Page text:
Nov. 21, 2003
UW-RF Offering Principal Licensure Program
Educators seeking a K-12 principal license now have the ability to take credits toward their certification, while continuing to work, through a state partnership of the University of St. Thomas, in Minneapolis, Minn. and the University of Wisconsin-River Falls.
The Education Approval Board authorized this collaboration in offering a Master of Arts in Educational Administration for educators seeking a K-12 principal license. The master's program, leading to principal licensure, is a two-year, 30-credit licensure program located at UW-RF.
Now in its fourth cohort, more than 20 educators have completed the certification program.
The program was designed by the Wisconsin Department of Public Instruction a a way to help ease the severe shortage of principals in the region, correlating with the nationwide shortage, as well. Because the UW-RF offered neither the master's degree in education administration nor independently has the faculty to support it, the partnership of St. Thomas and UW-RF was created as an option for Wisconsin residents for certification as a K-12 principal.
Targeted mainly for students who have a master's degree, as the state of Wisconsin requires principals to have master's degrees, students with out their master's can also earn it through the University of St. Thomas with an additional 3-credit research course.
Individuals enrolled in the program work as a group and support one another for the two-year period. The program begins in the summer with the first of two intensive seminar and workshops. Most of the courses taken over the academic school semesters are held over a Friday evening and full day Saturday. Some courses are shortened in weeks by lengthening the class periods. The cohort and instructors decide where they will meet, negotiating a location central to all. Examples of some meeting sites are Menomonie, Baldwin, or New Richmond. Meetings are usually held in a school setting. The courses during the school year may be delivered in part through distance and asynchronous technology.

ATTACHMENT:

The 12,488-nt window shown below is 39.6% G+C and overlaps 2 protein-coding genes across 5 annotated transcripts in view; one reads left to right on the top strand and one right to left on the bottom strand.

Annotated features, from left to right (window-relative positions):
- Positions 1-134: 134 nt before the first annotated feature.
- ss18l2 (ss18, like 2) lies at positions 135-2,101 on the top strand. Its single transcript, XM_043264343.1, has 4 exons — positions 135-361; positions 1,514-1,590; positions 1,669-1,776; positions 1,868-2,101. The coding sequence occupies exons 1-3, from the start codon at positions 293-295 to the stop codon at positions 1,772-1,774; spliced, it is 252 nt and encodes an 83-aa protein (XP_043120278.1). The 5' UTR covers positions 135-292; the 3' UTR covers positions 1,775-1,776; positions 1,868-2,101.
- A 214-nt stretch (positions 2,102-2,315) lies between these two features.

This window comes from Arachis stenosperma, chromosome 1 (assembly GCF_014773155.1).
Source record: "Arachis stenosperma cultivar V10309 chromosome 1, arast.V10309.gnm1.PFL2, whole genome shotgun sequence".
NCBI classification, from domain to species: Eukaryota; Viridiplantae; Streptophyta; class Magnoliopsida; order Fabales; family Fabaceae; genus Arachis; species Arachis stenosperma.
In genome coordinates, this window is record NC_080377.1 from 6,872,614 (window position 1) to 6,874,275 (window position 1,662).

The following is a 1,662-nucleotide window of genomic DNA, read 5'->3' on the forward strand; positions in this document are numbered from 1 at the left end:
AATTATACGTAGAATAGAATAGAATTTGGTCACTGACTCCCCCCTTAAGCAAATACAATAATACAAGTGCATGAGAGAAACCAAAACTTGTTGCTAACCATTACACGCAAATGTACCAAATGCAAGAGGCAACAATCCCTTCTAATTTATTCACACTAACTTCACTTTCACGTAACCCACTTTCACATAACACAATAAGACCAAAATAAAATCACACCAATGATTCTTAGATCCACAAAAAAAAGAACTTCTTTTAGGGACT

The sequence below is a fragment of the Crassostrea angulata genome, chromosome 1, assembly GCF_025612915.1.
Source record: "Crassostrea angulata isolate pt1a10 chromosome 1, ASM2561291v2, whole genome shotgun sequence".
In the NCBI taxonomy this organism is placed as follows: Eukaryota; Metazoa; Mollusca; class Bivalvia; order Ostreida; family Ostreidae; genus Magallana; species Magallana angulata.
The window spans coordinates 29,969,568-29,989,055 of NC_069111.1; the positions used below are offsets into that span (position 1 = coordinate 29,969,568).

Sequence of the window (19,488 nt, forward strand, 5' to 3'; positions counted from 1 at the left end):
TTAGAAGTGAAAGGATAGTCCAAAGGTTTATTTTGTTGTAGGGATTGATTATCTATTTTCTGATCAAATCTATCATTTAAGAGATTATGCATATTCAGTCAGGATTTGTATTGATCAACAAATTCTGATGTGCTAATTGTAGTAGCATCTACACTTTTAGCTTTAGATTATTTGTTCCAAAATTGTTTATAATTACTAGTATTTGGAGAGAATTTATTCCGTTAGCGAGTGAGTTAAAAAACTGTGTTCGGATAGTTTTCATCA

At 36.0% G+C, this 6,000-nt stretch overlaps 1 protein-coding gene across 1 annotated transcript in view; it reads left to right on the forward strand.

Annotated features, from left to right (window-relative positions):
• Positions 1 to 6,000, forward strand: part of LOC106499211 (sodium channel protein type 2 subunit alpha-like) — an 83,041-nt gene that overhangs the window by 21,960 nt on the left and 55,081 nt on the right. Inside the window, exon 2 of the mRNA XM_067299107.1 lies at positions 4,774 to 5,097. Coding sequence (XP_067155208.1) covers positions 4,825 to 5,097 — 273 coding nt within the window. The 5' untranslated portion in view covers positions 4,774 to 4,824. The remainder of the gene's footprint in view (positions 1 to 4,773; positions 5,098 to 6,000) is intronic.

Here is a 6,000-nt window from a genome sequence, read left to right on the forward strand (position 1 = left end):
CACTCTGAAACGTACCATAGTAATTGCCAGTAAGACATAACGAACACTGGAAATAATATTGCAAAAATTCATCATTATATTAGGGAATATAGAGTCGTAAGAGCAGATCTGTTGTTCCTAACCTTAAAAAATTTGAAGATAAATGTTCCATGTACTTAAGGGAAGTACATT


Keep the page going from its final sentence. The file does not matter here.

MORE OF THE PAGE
The two summer sessions consist of the leadership development seminars. The three-credit seminars are full days and last for three weeks. In addition, a one-credit, one-week laboratory is also required. These laboratories are very hands-on. They involve in-baskets, leaderless groups, simulations, and role-playing.
Students must meet seven Wisconsin Administrator standards and 21 national policy standards by building portfolios. Meeting these requirements though assignments, classes, or internships results in completion of the program.
Graduates will be equipped for leadership in public or private school settings. Emphasis is on areas such as: critical competencies of leadership, decision-making, oral and written communication, interpersonal skills, problem analysis, curriculum planning, judgement, human relations, dealing with the media, budgeting, supervision of personnel, and laws. Theoretical and practical experiences are based on a reflective practice model.
To apply for the program students must have three years of teaching in schools, or three years experience as a social worker, counselor, or psychologist.
A workload of eight credits is considered full-time for graduate students. Tuition for eight credits is $2,746. An additional $305 is charged per credit taken over eight credits.
For more information, contact Julie Persico in the Graduate School Office by email at email@example.com or by phone at 715/-425-3843. For transcript evaluation, contact Professor Florence Monsour by email at firstname.lastname@example.org or by phone at 715/-425-3182. Information is also available on the web at http://www.uwrf.edu/college-of-education/graduate/principal.htm.
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